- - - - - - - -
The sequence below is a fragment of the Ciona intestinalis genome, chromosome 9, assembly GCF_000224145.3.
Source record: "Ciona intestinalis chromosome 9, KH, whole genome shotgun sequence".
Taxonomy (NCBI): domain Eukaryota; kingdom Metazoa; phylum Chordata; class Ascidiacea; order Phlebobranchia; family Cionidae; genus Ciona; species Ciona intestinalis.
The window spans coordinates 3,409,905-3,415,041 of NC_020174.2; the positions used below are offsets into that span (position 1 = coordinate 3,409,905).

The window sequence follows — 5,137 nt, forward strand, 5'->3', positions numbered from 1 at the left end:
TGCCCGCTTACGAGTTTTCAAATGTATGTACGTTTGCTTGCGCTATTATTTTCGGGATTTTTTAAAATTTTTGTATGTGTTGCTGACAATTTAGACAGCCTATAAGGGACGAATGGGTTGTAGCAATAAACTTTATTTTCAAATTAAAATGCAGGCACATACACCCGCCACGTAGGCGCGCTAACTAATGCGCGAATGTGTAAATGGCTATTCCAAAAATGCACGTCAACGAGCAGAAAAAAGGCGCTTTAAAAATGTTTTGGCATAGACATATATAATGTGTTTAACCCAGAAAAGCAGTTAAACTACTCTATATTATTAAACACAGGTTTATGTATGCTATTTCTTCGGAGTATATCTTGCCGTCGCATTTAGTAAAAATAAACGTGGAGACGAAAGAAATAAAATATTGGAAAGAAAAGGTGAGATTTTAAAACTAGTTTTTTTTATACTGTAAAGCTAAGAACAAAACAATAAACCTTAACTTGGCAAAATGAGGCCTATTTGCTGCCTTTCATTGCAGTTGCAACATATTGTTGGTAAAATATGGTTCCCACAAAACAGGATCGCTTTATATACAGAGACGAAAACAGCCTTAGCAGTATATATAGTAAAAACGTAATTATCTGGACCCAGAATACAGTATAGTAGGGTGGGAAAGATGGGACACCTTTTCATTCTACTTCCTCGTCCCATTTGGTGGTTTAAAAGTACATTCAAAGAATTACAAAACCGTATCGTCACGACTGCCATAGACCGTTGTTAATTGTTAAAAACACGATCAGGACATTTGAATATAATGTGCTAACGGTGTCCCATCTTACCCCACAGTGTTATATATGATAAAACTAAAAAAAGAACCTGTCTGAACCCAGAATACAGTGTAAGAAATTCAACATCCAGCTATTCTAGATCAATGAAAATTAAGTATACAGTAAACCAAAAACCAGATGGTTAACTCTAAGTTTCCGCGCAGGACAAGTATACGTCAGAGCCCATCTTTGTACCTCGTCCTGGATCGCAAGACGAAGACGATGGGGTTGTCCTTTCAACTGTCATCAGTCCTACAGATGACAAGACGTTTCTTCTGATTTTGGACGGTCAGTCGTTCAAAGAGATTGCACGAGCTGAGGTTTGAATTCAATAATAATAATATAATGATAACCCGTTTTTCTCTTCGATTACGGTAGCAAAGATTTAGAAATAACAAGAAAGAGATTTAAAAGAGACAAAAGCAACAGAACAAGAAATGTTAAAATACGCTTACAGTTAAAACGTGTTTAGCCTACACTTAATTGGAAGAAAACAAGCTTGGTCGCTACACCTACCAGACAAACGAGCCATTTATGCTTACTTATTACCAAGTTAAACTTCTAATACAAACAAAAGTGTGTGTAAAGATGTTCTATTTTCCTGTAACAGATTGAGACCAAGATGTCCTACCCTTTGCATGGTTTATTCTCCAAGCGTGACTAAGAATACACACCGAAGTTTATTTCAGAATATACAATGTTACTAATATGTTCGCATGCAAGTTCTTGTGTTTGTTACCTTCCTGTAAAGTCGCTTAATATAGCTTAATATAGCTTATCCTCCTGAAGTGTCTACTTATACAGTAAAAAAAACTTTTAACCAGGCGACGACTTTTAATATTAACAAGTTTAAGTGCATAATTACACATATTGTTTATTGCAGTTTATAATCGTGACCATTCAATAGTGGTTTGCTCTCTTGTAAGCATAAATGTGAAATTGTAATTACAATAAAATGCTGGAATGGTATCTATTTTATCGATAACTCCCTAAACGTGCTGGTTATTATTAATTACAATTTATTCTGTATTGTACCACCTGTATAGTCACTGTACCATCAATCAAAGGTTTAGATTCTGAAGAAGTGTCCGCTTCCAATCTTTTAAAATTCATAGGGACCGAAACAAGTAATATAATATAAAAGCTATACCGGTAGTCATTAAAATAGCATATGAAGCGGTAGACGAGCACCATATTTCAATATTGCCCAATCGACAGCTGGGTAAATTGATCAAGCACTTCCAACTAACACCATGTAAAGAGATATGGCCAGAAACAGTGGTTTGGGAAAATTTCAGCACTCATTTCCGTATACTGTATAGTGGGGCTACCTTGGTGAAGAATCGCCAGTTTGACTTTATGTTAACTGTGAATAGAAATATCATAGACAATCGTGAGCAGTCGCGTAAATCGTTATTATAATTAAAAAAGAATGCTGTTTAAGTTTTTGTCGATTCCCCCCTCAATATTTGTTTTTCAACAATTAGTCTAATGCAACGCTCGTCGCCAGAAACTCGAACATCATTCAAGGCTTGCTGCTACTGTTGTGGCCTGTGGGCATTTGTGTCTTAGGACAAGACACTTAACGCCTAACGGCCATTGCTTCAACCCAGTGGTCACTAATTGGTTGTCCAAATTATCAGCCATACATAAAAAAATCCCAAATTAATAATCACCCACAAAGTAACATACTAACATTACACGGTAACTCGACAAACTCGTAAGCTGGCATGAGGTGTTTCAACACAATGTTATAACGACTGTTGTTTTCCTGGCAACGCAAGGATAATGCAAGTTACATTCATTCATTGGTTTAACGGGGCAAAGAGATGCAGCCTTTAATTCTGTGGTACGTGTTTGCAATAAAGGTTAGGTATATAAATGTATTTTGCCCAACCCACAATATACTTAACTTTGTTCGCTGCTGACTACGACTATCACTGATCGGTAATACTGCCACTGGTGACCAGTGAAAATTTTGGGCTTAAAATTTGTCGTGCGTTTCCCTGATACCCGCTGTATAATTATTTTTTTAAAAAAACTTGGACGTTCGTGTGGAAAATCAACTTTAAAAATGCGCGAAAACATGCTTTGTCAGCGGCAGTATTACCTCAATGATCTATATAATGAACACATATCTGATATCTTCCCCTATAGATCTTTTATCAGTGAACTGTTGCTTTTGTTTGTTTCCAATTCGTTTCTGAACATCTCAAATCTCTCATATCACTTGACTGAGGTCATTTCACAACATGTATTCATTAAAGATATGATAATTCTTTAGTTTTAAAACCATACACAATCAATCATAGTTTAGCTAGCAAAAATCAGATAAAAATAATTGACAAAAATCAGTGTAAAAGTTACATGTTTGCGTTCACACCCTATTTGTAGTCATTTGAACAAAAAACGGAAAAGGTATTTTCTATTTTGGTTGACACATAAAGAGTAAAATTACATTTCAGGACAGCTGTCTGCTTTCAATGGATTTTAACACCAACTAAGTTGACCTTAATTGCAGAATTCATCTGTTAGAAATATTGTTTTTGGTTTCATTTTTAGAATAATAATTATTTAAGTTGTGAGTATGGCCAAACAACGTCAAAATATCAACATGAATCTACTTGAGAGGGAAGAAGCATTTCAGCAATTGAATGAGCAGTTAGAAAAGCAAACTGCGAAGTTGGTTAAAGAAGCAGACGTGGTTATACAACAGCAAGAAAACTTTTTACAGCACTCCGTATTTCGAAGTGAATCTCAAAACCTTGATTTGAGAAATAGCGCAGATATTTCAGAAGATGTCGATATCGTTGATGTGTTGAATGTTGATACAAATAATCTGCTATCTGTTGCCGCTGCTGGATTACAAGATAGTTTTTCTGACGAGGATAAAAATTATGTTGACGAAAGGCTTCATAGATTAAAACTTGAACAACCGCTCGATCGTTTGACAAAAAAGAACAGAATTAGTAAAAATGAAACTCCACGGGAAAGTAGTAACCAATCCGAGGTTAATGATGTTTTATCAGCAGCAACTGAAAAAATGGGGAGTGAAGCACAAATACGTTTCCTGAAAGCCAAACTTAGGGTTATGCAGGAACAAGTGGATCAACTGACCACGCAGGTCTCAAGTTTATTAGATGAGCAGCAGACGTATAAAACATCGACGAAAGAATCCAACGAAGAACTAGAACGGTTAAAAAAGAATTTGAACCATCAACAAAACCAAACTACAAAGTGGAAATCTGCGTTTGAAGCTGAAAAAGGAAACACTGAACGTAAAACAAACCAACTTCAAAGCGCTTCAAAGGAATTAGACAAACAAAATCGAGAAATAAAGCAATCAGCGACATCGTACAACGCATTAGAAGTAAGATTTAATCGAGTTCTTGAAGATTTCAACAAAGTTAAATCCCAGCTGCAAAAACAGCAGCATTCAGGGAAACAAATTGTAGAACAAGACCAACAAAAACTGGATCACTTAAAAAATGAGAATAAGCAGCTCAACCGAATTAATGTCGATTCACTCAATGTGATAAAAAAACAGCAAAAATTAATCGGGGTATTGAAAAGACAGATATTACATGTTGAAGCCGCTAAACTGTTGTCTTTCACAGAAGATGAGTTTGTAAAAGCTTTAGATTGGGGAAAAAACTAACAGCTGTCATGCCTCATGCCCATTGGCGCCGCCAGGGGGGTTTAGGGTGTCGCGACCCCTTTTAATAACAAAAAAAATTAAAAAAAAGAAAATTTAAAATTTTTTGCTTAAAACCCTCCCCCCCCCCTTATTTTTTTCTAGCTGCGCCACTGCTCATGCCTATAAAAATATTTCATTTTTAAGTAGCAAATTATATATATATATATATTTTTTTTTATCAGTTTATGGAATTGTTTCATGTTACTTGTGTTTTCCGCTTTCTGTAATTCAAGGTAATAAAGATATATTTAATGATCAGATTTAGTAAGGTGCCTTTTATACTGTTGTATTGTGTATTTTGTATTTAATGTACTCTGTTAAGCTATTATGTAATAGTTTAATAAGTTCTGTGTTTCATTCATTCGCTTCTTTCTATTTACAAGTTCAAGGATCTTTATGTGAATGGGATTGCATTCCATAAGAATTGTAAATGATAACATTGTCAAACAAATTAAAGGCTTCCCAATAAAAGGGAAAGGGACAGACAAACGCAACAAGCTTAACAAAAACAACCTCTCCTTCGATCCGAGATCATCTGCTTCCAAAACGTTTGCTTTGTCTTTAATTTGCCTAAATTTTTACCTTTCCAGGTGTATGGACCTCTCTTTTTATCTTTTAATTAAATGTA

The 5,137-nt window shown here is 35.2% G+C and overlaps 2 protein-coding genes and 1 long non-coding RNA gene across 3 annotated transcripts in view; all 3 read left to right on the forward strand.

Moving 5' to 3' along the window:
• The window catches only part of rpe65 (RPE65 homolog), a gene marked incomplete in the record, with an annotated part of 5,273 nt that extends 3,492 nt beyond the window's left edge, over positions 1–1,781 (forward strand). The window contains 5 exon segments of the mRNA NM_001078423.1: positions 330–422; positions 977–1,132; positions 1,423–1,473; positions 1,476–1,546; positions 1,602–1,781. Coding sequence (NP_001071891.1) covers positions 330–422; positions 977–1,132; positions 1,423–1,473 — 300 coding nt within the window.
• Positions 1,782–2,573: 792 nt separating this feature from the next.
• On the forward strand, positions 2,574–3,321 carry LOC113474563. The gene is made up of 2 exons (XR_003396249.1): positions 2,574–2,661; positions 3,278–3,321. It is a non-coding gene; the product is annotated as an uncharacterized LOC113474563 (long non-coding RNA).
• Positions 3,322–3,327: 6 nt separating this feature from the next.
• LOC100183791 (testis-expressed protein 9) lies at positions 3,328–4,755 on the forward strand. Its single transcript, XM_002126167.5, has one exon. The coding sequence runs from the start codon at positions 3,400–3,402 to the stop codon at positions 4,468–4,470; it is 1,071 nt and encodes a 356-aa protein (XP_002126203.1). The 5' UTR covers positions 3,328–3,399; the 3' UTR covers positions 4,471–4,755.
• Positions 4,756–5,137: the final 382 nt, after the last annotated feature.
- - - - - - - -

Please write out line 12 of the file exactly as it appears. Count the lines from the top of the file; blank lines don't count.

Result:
• Positions 3,322–3,327: 6 nt separating this feature from the next.